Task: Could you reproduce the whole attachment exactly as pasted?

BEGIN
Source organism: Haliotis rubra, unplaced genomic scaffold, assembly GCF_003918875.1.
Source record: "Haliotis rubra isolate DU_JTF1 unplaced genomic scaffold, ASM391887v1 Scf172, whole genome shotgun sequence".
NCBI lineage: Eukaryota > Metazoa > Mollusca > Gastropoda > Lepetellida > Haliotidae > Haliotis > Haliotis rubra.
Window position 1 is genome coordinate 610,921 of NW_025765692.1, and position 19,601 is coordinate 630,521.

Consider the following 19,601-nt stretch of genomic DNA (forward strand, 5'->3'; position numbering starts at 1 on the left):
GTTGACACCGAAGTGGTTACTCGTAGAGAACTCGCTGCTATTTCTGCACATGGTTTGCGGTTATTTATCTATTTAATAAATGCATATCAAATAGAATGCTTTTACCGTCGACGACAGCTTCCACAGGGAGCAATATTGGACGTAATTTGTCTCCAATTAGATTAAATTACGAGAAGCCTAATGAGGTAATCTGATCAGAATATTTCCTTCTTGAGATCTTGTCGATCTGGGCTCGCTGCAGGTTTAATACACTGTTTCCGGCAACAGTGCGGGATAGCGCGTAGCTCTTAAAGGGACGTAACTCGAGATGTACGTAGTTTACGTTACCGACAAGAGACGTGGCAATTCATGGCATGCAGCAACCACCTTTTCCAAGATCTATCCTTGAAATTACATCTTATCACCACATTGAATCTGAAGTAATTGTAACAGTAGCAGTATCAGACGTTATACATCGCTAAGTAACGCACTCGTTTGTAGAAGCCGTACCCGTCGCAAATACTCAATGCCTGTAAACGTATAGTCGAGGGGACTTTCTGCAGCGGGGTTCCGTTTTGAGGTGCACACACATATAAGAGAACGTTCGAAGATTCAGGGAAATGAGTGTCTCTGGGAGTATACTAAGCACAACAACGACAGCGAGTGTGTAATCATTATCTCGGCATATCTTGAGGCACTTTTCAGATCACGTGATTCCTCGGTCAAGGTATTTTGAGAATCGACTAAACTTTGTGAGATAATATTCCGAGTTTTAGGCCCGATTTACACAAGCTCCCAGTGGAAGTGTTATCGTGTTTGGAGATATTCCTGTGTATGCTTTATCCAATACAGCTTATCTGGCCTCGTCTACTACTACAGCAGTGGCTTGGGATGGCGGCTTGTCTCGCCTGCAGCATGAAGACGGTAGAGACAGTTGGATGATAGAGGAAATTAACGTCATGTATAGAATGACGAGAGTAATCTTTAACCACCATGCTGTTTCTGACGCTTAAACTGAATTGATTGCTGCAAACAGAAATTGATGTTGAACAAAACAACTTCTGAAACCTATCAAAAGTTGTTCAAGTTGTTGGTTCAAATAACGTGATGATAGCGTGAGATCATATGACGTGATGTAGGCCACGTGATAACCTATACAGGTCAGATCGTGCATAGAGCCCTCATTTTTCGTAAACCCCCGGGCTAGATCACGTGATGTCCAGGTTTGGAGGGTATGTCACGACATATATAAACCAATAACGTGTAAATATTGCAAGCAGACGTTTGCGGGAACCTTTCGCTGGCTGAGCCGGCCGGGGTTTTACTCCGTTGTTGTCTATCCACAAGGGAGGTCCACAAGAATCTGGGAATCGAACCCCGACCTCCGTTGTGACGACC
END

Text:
Source organism: Haliotis rubra, unplaced genomic scaffold, assembly GCF_003918875.1.
Source record: "Haliotis rubra isolate DU_JTF1 unplaced genomic scaffold, ASM391887v1 Scf172, whole genome shotgun sequence".
NCBI lineage: Eukaryota > Metazoa > Mollusca > Gastropoda > Lepetellida > Haliotidae > Haliotis > Haliotis rubra.
Window position 1 is genome coordinate 610,921 of NW_025765692.1, and position 19,601 is coordinate 630,521.

Consider the following 19,601-nt stretch of genomic DNA (forward strand, 5'->3'; position numbering starts at 1 on the left):
GTTGACACCGAAGTGGTTACTCGTAGAGAACTCGCTGCTATTTCTGCACATGGTTTGCGGTTATTTATCTATTTAATAAATGCATATCAAATAGAATGCTTTTACCGTCGACGACAGCTTCCACAGGGAGCAATATTGGACGTAATTTGTCTCCAATTAGATTAAATTACGAGAAGCCTAATGAGGTAATCTGATCAGAATATTTCCTTCTTGAGATCTTGTCGATCTGGGCTCGCTGCAGGTTTAATACACTGTTTCCGGCAACAGTGCGGGATAGCGCGTAGCTCTTAAAGGGACGTAACTCGAGATGTACGTAGTTTACGTTACCGACAAGAGACGTGGCAATTCATGGCATGCAGCAACCACCTTTTCCAAGATCTATCCTTGAAATTACATCTTATCACCACATTGAATCTGAAGTAATTGTAACAGTAGCAGTATCAGACGTTATACATCGCTAAGTAACGCACTCGTTTGTAGAAGCCGTACCCGTCGCAAATACTCAATGCCTGTAAACGTATAGTCGAGGGGACTTTCTGCAGCGGGGTTCCGTTTTGAGGTGCACACACATATAAGAGAACGTTCGAAGATTCAGGGAAATGAGTGTCTCTGGGAGTATACTAAGCACAACAACGACAGCGAGTGTGTAATCATTATCTCGGCATATCTTGAGGCACTTTTCAGATCACGTGATTCCTCGGTCAAGGTATTTTGAGAATCGACTAAACTTTGTGAGATAATATTCCGAGTTTTAGGCCCGATTTACACAAGCTCCCAGTGGAAGTGTTATCGTGTTTGGAGATATTCCTGTGTATGCTTTATCCAATACAGCTTATCTGGCCTCGTCTACTACTACAGCAGTGGCTTGGGATGGCGGCTTGTCTCGCCTGCAGCATGAAGACGGTAGAGACAGTTGGATGATAGAGGAAATTAACGTCATGTATAGAATGACGAGAGTAATCTTTAACCACCATGCTGTTTCTGACGCTTAAACTGAATTGATTGCTGCAAACAGAAATTGATGTTGAACAAAACAACTTCTGAAACCTATCAAAAGTTGTTCAAGTTGTTGGTTCAAATAACGTGATGATAGCGTGAGATCATATGACGTGATGTAGGCCACGTGATAACCTATACAGGTCAGATCGTGCATAGAGCCCTCATTTTTCGTAAACCCCCGGGCTAGATCACGTGATGTCCAGGTTTGGAGGGTATGTCACGACATATATAAACCAATAACGTGTAAATATTGCAAGCAGACGTTTGCGGGAACCTTTCGCTGGCTGAGCCGGCCGGGGTTTTACTCCGTTGTTGTCTATCCACAAGGGAGGTCCACAAGAATCTGGGAATCGAACCCCGACCTCCGTTGTGACGACC